Princeton University Mens Tennis ...

The Princeton University Mens Tennis team from their official 2019-2020 school team photo.

For college athletes around the country, the year 2020 has presented perhaps the most challenging set of circumstances in some time. Many are left to wonder if they’ll be allowed to practice or if they will lose years of eligibility, and more importantly, if their respective seasons will be canceled. Because of this, it has made universities and its athletes more creative in how they stay in shape and be prepared. And no team may have found a more creative way than the Princeton Men’s Tennis team who have set up shop here in Coronado. 

For the past several months, members of the Princeton Men’s Tennis team have made Coronado their temporary home. The team has been utilizing the Coronado High School tennis courts for practice and workouts, and while it’s not the ideal situation, it is one that the team is grateful for and greeted with excitement. “It’s been great to come out here and live and practice over the last four months,” said junior Bill Duo. “We were all disappointed when we had heard that the fall season had been suspended, and we didn’t know what was next. So when we had the opportunity to come here and continue practicing and playing, there was no way to pass it up.” 

The opportunity of coming to Coronado arose for a couple of reasons. The first being that Princeton President Christopher L. Eisgruber announced that students could not return to campus for the 2020 Fall semester, meaning that athletes wouldn’t have access to their regular training and team facilities.

The second reason was due to connections in the San Diego tennis scene. Most notably, the team’s link to Ryan Keckley, the Head Coach at the University of San Diego. “A big reason why we’re out here is because of our connections with the University of San Diego’s head coach Ryan Keckley” said senior and Coronado High School alum Ryan Seggerman. “He told us if we could come out to San Diego that he would be able to find us a way to keep playing matches and set up a ‘bubble’ for us to keep playing tournaments against local schools like USD and San Diego State. We looked it as a great way to have team interactions and continue to grow as a team.” 

One of the more interesting aspects of Princeton’s stay here in Coronado is that they traveled here without any coaches. Meaning any practices and any other pre-match activities would have to be organized and conducted by the players themselves. I asked the team how they have handled this responsibility. Their answer was simple, by holding each other accountable. 

“When we’re out there hitting together, our focus is most often what we’re each doing individually. But we also are great at helping each other out, making sure we’re keeping focused and not just going through the motions. Because when you get lazy or slack off, it’s not only hurting yourself but the person you’re hitting with as well. But this is a great group of guys. So we’re always staying on top of each other,” said Seggerman.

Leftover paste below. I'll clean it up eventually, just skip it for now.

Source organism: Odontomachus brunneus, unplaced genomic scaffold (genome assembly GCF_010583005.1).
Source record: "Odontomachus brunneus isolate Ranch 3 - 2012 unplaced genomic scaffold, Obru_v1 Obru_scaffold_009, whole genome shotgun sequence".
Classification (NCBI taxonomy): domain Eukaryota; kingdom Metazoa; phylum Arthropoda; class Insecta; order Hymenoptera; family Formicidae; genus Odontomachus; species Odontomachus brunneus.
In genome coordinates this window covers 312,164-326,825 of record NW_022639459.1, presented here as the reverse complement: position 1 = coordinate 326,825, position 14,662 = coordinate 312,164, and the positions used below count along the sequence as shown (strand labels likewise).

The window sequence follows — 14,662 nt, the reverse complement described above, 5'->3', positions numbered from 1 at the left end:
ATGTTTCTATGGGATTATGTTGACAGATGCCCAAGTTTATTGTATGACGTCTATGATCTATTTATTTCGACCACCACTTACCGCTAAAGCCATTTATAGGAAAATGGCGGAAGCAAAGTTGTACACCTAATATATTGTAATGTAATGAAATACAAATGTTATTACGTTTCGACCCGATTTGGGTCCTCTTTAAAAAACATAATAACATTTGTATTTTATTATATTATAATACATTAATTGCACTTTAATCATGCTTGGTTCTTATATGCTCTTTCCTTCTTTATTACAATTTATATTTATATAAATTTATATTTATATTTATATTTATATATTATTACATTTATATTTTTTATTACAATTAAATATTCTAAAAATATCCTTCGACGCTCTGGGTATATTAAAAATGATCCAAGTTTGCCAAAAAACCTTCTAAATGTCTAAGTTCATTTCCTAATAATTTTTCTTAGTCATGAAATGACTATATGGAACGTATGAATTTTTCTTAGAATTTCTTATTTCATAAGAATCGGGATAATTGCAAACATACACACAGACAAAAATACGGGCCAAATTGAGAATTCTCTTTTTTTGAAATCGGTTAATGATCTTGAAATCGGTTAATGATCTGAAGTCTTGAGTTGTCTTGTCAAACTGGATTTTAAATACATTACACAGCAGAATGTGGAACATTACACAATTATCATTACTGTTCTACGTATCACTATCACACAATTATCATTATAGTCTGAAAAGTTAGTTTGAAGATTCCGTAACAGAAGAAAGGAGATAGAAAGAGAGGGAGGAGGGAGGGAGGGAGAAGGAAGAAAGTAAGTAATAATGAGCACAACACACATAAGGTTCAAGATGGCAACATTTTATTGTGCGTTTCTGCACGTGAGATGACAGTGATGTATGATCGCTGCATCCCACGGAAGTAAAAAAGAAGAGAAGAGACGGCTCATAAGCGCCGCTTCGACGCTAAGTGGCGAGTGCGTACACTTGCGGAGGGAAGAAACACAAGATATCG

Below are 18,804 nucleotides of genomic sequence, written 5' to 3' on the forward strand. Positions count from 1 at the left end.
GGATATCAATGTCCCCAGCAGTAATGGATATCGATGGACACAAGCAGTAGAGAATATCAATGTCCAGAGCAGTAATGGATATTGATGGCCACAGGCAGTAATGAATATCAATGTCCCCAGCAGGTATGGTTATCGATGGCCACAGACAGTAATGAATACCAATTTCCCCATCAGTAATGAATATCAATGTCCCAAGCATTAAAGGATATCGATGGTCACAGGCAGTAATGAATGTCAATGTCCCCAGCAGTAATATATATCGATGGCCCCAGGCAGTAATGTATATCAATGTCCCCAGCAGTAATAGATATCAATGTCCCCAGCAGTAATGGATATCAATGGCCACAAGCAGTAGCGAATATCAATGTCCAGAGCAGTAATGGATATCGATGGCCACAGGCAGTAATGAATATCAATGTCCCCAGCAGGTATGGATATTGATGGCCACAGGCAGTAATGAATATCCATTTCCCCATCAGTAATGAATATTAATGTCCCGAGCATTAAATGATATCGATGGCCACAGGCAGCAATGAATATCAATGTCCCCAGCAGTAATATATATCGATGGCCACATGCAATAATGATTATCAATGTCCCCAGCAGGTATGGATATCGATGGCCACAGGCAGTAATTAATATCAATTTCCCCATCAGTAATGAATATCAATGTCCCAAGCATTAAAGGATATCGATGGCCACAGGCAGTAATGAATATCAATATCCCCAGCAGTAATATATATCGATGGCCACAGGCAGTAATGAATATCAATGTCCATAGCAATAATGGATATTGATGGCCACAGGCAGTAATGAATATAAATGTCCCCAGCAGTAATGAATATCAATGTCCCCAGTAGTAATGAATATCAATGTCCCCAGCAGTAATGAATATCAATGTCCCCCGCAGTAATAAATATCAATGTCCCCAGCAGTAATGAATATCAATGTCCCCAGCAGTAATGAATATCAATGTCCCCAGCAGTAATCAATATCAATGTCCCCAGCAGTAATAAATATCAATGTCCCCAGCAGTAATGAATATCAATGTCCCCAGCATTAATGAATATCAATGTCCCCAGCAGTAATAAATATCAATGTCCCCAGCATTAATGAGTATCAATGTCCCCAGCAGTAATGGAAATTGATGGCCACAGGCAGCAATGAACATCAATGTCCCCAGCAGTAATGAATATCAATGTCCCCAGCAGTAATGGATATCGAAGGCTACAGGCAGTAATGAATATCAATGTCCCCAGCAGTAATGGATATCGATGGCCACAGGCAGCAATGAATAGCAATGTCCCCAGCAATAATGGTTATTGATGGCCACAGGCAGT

The team also pointed out that they have to be vigilant of keeping track of their physical help while playing on their own. As with no athletic trainers regularly available, much of the self-treatment has fallen upon the team themselves. “A big thing is just making sure we’re all healthy. While having athletic trainers here would be nice, it’s not something we need. We just have to make sure we’re not pushing ourselves too much and making a note of minor injuries.” said junior Karl Poling.

Even though the team is here to play and stay in shape, their classes are still in session. Adding yet another layer to an already unique situation, Duo spoke on the matter. “At times it honestly is hard to be motivated, with classes being online and the freedom we have out here, we have to make sure we stay on top of our classwork. We as a team try to make sure that we set aside time each day to ensure we’re getting our classwork done as we should be” 

And while the team has done their best to stay on top of both their academic and athletic commitments, they have also taken time to safely explore Coronado and the greater San Diego area. For some members of the team, like Poling, the time in Coronado has been a serious change-up from the east coast winters he grew up knowing, “I mean we as a team have enjoyed  going to the awesome beach here in Coronado when we can. I mean, growing up on the east coast, just the idea that you can still go to the beach in October and November is certainly different. But it has just made the time here that much more enjoyable.” 

Now, like many spring sports around the country, Princeton’s Men’s Tennis team season is still up in the air. Come Nov. 20, the team will depart, not knowing when they will see or take the court with each other again. While the future may seem uncertain, it’s clear that their time in Coronado was one that they enjoyed and grew from, as Seggerman said “We won’t really have a clear idea of what this upcoming season will hold for us until later this winter, but I’m thankful we had this opportunity to keep playing and stay in shape here in Coronado.”

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